If you’re anything like I am—an average person just trying by the grace of God to do a decent job at being a human being—then you have to admit that you don’t usually possess or exhibit what could, by any reasonable measure, be called “great” faith. And you may, like I do, sometimes beat yourself up over it.

My advice to you is to stop it. Stop it right now.

My further advice to you is to be glad for the faith you have and to let it do its thing in your life.

In Luke 17, Jesus tells his disciples that they have to forgive those who sin against them. He’s really serious about it, so he says that if someone commits such a sin seven times in one day and repents seven times, then a follower of Jesus must forgive that person seven times. All those sevens are Bible talk for “You must forgive someone as often as necessary.”

Quite understandably, the disciples say, “Increase our faith!” (I wonder if they said it in unison.) Then Jesus tells them that if they have faith the size of a mustard seed (which is teeny tiny), they could uproot a tree and plop it down in the ocean. Some very good scholars maintain that the construction of that sentence in Greek means that Jesus really says, “Since you have faith the size of a mustard seed, you can uproot the tree and drop it in the Mediterranean.” If that’s the case, Jesus is challenging his disciples to let the faith they have, little though it may be, do its thing in their lives. And if they’ll do that, they’ll find that they can do such outlandish and spectacular things as forgiving those who trespass against them, which is a whole lot harder than using spiritual telepathy to move trees around.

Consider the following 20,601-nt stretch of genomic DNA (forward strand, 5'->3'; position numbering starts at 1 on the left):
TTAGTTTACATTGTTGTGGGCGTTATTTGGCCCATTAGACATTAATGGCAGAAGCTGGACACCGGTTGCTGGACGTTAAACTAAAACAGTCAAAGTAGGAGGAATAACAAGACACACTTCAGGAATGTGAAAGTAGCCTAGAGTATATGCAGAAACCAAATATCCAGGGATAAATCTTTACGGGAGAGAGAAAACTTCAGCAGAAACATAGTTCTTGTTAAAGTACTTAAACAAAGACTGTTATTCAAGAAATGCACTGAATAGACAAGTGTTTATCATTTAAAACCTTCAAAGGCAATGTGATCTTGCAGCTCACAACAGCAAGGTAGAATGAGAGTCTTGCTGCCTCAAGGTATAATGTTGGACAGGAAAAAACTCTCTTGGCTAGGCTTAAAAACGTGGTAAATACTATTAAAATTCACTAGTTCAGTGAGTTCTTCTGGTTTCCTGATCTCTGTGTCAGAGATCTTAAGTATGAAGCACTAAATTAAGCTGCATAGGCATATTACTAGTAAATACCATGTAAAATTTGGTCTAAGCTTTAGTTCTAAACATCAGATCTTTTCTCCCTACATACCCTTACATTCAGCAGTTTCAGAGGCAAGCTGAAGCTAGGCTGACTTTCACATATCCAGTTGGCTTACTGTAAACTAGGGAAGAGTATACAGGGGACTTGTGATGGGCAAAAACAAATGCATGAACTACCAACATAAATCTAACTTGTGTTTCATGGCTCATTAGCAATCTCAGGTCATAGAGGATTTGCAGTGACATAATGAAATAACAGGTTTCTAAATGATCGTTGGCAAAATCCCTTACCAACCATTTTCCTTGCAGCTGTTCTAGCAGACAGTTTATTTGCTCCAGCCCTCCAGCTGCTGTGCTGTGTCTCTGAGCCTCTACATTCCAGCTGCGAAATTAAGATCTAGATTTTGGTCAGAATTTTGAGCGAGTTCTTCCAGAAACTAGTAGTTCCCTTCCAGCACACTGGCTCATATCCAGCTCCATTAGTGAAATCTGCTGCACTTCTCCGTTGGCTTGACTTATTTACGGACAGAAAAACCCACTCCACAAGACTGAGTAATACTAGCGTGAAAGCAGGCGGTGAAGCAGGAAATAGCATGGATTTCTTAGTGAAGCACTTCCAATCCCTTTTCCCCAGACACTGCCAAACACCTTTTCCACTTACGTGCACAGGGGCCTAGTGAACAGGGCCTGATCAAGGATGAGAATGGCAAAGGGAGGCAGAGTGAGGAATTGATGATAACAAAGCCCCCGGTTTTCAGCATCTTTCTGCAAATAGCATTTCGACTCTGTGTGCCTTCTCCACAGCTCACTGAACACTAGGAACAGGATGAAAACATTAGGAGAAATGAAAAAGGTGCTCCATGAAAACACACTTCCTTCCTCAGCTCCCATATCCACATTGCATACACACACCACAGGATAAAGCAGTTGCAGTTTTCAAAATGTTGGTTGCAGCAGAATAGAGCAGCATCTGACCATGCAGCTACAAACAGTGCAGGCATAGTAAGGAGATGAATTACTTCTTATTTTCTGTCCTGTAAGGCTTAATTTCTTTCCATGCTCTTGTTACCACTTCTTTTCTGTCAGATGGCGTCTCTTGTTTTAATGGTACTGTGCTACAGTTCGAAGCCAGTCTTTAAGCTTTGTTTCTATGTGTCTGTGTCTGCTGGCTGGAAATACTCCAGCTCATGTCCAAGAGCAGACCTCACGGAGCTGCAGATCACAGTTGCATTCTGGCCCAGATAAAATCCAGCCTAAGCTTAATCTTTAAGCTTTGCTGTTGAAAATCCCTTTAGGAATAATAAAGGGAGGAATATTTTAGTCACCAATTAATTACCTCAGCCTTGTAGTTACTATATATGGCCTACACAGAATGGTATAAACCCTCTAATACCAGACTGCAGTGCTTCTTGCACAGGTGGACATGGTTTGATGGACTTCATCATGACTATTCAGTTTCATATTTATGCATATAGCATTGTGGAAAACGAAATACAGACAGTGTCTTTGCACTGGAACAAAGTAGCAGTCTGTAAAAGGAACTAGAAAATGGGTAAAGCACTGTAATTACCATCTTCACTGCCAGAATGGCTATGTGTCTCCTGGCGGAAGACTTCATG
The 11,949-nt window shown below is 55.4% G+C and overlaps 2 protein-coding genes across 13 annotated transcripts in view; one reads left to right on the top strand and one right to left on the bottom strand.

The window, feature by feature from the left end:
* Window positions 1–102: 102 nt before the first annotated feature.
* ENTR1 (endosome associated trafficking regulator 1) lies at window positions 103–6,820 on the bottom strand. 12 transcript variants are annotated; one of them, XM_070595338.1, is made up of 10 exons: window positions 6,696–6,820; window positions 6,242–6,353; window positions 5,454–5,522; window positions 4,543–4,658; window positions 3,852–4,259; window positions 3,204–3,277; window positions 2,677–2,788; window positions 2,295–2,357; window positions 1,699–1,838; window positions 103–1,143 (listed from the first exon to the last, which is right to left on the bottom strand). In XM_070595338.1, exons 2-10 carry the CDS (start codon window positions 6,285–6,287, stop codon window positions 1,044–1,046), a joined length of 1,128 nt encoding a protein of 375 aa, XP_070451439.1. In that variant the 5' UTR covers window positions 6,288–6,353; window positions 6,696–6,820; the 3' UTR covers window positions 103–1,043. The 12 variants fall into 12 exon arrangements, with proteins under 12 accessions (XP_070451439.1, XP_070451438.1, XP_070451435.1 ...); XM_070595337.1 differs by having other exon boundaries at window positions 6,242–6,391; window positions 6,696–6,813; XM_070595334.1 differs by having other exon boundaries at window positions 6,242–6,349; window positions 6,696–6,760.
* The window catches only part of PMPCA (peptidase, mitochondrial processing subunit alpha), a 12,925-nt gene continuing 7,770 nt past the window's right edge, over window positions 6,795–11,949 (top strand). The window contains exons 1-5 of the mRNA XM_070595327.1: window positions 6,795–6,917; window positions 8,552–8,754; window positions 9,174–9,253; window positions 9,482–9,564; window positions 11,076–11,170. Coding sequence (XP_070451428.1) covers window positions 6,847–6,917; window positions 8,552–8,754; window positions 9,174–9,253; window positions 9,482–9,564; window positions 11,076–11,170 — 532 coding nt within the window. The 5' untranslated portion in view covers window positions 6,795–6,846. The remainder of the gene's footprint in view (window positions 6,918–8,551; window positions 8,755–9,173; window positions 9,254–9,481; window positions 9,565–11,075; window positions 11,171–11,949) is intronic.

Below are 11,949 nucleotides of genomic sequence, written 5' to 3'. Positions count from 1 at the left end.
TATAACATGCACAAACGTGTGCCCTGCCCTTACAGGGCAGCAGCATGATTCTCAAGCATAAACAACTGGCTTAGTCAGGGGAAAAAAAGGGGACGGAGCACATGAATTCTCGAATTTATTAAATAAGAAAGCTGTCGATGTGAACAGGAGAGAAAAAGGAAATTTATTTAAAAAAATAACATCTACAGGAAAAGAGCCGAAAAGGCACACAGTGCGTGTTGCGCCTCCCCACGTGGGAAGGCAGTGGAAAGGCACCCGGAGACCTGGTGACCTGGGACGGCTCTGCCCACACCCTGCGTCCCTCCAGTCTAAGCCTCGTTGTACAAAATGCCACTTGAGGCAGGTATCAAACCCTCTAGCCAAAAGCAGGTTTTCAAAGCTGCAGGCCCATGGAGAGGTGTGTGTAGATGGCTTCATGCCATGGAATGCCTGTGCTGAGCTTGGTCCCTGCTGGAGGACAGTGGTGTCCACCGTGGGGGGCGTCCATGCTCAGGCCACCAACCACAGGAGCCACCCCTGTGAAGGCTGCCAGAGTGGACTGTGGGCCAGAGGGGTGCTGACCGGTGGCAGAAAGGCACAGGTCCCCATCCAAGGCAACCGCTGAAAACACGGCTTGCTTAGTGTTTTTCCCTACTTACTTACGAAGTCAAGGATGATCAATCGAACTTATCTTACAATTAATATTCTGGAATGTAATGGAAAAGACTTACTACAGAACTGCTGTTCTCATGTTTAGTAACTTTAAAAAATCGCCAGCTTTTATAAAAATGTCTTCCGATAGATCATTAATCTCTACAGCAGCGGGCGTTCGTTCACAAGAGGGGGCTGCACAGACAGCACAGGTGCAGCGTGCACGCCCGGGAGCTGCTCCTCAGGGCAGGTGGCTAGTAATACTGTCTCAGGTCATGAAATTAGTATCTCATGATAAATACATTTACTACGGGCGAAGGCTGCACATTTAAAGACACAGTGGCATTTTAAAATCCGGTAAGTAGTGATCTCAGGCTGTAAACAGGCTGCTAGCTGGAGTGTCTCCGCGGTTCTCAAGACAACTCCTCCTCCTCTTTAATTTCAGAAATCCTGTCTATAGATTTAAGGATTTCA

I find this very encouraging because, when it comes to faith, I seldom hit a mammoth homerun. My faith usually just squeezes inside the foul pole.

But it still counts . . .

[First appeared in the Barnesville (GA) Herald Gazette on Tuesday, October 27, 2015]

Friday, October 23, 2015

Good If You Like 'Em (or, Chitlins & Church)

I will attend my first Chitlin’ Hoedown in Yatesville on October 31. So don’t bring your kids to my house later that day for trick-or-treat. If you do, they’ll get little pieces of leftover chitlins. Boo!

I’m a little embarrassed that I’ve not attended the Hoedown in previous years. After all, Yatesville is my late father’s hometown and I’ve always had family there. I’m not sure why I’ve never gone before. Until recently, I’ve lived anywhere from two to ten hours away, and I guess I just didn’t deem chitlins worth the drive.